A new poll by Redfield and Wilton — with a sample size of 1,500 – found that more than three in four Brits believe China is to blame for the coronavirus crisis, with 42 per cent saying the country’s regime is ‘significantly to blame’ and a further 34 per cent agreeing it is ‘somewhat to blame.’ This compares to just 15 per cent who ‘don’t know’ and less than one in ten or 9 per cent who believe China is ‘not at all to blame.’
[…] The World Health Organization’s trip to Wuhan in February to investigate the origins of the virus was notably hamstrung by China refusing to hand over key data. Scientists on that tour were limited to visits organised by their hosts with the US national security adviser warning he had ‘deep concerns’ about the initial findings. The public appear to back a hawkish stance on such an inquiry, with some 68 per cent supporting the imposition of sanctions on China ‘if it fails to allow a full investigation into whether the coronavirus originated from a lab leak.’ This compares to just 14 per cent who disagree compared to 18 per cent who ‘don’t know.’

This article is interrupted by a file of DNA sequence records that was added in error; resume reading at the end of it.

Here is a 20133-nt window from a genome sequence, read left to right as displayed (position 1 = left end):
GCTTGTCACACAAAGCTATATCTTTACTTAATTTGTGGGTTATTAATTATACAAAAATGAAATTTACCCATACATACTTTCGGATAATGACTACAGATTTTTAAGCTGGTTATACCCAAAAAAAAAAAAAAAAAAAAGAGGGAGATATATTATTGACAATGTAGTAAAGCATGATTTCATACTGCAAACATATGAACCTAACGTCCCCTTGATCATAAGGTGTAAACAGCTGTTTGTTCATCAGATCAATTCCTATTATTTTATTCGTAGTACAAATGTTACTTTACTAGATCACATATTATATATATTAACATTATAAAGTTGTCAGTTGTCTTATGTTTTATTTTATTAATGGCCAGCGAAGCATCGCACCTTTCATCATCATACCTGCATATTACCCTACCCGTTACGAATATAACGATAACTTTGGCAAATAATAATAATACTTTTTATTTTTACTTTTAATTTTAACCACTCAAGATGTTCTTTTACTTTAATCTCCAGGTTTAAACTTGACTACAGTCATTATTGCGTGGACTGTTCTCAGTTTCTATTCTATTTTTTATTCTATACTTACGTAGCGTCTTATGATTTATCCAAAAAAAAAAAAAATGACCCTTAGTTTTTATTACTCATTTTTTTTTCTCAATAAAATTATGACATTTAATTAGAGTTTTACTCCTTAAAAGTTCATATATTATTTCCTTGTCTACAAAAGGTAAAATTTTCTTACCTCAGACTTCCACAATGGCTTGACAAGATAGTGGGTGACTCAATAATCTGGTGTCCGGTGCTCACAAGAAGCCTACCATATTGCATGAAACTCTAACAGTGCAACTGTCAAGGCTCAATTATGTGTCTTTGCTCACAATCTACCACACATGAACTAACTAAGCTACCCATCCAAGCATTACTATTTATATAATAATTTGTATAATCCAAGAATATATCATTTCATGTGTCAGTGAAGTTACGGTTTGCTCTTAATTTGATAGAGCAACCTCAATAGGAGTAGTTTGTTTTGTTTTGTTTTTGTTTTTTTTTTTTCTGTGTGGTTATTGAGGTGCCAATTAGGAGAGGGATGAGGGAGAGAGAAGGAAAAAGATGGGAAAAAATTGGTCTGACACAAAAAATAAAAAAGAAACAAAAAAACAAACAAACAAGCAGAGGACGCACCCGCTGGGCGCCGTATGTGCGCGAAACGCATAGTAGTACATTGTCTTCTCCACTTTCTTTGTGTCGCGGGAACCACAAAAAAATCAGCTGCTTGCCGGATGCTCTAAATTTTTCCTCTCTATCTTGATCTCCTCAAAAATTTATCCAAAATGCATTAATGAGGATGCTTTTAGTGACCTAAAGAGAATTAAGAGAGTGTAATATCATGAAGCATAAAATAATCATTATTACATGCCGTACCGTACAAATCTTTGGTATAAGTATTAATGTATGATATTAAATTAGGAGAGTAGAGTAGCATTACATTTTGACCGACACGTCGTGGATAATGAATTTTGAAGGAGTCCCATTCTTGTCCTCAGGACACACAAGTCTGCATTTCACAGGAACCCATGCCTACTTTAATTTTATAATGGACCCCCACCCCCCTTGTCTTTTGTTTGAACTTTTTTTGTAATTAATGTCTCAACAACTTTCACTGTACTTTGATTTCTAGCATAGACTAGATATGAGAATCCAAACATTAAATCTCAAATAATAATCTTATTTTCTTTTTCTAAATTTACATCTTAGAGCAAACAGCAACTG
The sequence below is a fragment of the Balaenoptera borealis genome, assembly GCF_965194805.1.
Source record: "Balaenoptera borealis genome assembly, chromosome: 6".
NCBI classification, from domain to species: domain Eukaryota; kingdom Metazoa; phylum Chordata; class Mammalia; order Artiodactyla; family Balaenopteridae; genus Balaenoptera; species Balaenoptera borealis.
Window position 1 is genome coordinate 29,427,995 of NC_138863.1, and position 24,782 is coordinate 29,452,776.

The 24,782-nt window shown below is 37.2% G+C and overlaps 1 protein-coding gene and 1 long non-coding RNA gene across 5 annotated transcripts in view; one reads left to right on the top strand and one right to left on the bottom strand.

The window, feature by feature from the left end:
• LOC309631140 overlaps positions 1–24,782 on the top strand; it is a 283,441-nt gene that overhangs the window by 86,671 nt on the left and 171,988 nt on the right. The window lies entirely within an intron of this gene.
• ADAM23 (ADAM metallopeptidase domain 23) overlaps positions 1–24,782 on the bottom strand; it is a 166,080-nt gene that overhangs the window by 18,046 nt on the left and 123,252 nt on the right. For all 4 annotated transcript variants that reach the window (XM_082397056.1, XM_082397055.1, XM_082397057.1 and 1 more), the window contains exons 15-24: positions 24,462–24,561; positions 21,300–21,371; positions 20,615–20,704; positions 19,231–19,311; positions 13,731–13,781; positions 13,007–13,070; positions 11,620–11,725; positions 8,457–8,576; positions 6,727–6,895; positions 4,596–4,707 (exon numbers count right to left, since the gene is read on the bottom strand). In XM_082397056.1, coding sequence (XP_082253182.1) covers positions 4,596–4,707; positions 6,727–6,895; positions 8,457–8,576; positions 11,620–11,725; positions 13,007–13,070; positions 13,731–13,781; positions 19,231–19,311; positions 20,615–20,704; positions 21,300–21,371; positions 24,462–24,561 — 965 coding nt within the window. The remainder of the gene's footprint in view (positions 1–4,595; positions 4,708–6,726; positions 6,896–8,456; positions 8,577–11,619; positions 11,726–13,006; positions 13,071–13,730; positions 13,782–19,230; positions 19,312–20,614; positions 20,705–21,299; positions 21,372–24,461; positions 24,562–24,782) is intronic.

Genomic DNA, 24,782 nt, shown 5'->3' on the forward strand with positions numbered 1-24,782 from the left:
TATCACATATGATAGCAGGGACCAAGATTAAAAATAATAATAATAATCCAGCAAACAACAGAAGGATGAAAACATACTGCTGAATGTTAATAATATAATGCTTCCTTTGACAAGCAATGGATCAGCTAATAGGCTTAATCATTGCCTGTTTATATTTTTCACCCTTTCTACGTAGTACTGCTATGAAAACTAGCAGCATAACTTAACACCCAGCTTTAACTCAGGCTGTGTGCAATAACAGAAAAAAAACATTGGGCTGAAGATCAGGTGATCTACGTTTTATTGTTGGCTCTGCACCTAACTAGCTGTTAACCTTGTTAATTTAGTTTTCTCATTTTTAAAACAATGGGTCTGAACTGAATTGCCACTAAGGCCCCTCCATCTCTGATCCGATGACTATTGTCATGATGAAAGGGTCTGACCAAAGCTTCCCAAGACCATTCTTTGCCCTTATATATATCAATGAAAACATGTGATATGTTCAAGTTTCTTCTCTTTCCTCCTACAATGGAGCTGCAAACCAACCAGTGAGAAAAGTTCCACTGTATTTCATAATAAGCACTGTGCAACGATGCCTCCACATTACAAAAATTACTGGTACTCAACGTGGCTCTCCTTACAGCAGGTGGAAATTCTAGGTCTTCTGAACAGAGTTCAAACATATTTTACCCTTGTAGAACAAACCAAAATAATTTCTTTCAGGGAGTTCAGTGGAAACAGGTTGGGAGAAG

[…] Clearly, for all the bombastic talk by Liu Xiaoming – China’s recently departed ambassador to Britain – of a new ‘wolf warrior’ diplomacy, efforts to shape public opinion via Western social media are failing. This poll’s findings follow a report earlier this month by the Oxford Internet Institute which revealed that the country’s rise on platforms like Twitter has been based on a straw army of fake accounts merely retweeting Chinese state media and diplomats tens of thousands of times.The Spectator UK
And like the Great Wall of China they are so obvious they can be seen from outer space. China needs to take a page from Kim Dotcom. You may have an infinite supply of money but that doesn’t mean you can buy the world.